The opinion begins with the premise that lawyers must often return documents and materials to a client after the termination of the representation in order to protect client’s interests.  The opinion analyzed the following facts:  a lawyer had represented a governmental municipality for 10 years.  After the representation was terminated, the municipality requested that  the lawyer provide its new counsel with all files, including both open and closed files.

The opinion further states that lawyers’ obligations and responsibilities are generally outlined in ABA Model Rules 1.15 and 1.16.  Model Rule 1.15 provides that a lawyer must safeguard a client’s property and promptly return it to the client when requested. Model Rule 1.16(d) provides that lawyers take steps “reasonably practicable to protect a client’s interests.” These steps include “in providing file documents to former clients after termination.”  The Model Rules do not define what “papers and property to which the client is entitled.”

According to the opinion, most jurisdictions apply the “entire file” approach, wherein there is a presumption that lawyers must return all papers in the file unless a specific exception applies.  “In those jurisdictions, at the termination of a representation, a lawyer must surrender papers and property related to the representation in the lawyer’s possession unless the lawyer establishes that a specific exception applies and that certain papers or property may be properly withheld.  Commonly recognized exceptions to surrender include: materials that would violate a duty of non-disclosure to another person; materials containing a lawyer’s assessment of the client; materials containing information, which, if released, could endanger the health, safety, or welfare of the client or others;16 and documents reflecting only internal firm communications and assignments. The entire file approach assumes that the client has an expansive general right to materials related to the representation and retains that right when the representation ends.”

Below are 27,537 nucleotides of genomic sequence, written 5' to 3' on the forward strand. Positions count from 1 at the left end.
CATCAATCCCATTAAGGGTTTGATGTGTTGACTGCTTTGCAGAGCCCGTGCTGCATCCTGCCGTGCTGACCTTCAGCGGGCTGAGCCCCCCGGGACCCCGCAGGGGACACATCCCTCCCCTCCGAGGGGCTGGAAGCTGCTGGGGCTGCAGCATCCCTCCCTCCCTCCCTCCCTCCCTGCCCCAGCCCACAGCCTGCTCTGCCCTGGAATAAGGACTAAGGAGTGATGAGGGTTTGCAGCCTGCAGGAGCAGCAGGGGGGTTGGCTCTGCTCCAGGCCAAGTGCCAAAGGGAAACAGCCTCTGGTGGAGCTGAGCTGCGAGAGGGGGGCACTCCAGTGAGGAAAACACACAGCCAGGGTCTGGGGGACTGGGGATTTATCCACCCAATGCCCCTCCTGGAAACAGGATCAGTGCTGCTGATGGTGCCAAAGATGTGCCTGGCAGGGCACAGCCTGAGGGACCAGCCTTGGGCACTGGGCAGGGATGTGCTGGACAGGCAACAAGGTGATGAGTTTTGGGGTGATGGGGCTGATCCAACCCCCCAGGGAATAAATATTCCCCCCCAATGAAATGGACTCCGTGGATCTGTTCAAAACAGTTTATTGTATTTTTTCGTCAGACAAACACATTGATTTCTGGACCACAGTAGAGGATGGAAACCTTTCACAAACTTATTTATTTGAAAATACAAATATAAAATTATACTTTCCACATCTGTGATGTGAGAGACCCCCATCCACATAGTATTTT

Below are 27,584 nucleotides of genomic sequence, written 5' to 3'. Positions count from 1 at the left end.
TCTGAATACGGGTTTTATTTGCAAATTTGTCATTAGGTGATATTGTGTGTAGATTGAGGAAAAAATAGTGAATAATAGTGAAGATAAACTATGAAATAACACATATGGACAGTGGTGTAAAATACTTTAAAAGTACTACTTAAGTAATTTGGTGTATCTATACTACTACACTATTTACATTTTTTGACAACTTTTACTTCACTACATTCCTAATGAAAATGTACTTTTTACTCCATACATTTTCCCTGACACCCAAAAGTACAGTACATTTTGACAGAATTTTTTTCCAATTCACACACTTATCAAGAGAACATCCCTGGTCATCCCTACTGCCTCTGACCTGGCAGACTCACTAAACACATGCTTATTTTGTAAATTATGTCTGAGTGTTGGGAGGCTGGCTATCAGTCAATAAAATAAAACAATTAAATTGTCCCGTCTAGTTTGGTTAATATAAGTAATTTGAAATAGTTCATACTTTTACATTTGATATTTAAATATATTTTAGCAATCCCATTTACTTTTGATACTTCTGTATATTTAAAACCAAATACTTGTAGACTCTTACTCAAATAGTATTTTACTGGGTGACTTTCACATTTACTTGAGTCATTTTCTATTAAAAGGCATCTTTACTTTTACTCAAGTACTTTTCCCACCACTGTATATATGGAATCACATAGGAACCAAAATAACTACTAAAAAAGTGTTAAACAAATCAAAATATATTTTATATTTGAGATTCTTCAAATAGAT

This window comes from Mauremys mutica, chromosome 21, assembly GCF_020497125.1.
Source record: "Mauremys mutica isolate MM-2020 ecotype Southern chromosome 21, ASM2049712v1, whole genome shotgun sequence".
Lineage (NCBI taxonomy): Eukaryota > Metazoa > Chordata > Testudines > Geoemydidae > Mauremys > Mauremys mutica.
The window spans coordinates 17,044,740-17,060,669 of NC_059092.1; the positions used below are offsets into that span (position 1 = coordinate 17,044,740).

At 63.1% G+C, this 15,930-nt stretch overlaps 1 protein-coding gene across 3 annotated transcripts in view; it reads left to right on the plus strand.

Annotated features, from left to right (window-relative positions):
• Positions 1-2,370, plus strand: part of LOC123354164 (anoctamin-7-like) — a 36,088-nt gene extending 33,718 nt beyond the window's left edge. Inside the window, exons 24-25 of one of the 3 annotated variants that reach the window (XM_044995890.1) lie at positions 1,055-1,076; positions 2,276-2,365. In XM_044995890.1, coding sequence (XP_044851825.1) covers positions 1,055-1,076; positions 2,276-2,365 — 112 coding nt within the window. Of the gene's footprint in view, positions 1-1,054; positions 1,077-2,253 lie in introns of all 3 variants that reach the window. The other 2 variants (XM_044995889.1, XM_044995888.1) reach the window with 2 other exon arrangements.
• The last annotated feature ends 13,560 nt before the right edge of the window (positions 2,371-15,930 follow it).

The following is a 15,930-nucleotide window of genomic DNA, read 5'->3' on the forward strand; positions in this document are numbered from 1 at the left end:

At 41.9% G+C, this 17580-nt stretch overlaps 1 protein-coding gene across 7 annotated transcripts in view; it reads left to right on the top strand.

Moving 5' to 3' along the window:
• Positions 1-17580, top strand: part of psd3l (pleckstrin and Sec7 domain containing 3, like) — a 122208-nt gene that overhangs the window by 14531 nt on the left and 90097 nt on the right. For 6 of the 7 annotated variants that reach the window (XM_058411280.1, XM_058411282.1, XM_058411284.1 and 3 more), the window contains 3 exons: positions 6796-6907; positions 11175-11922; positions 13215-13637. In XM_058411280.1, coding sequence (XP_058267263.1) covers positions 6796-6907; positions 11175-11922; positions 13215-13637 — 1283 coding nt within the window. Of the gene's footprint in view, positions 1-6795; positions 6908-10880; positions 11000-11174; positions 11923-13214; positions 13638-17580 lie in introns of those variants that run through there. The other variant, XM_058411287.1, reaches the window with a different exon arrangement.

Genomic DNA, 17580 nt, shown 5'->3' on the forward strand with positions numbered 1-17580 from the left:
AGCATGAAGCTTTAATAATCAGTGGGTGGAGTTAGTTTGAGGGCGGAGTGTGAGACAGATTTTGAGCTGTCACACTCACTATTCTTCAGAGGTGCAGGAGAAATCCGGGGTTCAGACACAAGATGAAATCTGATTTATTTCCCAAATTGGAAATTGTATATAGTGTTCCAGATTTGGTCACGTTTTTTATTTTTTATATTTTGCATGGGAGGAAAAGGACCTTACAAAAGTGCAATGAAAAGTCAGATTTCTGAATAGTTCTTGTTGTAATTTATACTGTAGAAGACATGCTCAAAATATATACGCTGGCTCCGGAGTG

Other jurisdictions use the “end product” approach.  Under this approach, lawyers must provide all finished products in the file, such as pleadings and expert and investigative reports, but not work product, such as memoranda about conflicts of interest or ethics, drafts of legal instruments, and legal research and memoranda.  According to the opinion, “(a)dministrative materials related to the representation, such as memoranda concerning potential conflicts of interest, the client’s creditworthiness, time and expense records, or personnel matters, are not considered materials to which the client is entitled under the end product approach. Additionally, the lawyer’s personal notes, drafts of legal instruments or documents to be filed with a tribunal, other internal memoranda, and legal research are viewed as generated primarily for the lawyer’s own purpose in working on a client’s matter, and, therefore, need not be surrendered to the client under the end product approach.” Florida follows this approach.

The opinion states that lawyers should always return end product materials; however, “there may be circumstances in individual representations that require the lawyer to provide additional materials related to the representation.”  Also, any documents and/or materials which would likely prejudice the client’s interests if they are not provided must be returned to the client. The opinion also noted that if a filing deadline is imminent, a lawyer must timely provide “the most recent draft and relevant supporting research” to avoid causing prejudice to the client.

Bottom line: this opinion provides important guidance from the ABA regarding a lawyer’s duties and obligations when providing file documents and/or materials to a client after the representation is terminated.  Of course, lawyers must determine which rule their jurisdiction applies before acting.

Be careful out there.

Disclaimer:  this e-mail is not an advertisement, does not contain any legal advice, and does not create an attorney/client relationship and the comments herein should not be relied upon by anyone who reads it.

Joseph A. Corsmeier, Esquire

Law Office of Joseph A. Corsmeier, P.A.

2454 McMullen Booth Road, Suite 431

Clearwater, Florida 33759

Office (727) 799-1688

Fax     (727) 799-1670

jcorsmeier@jac-law.com

www.jac-law.com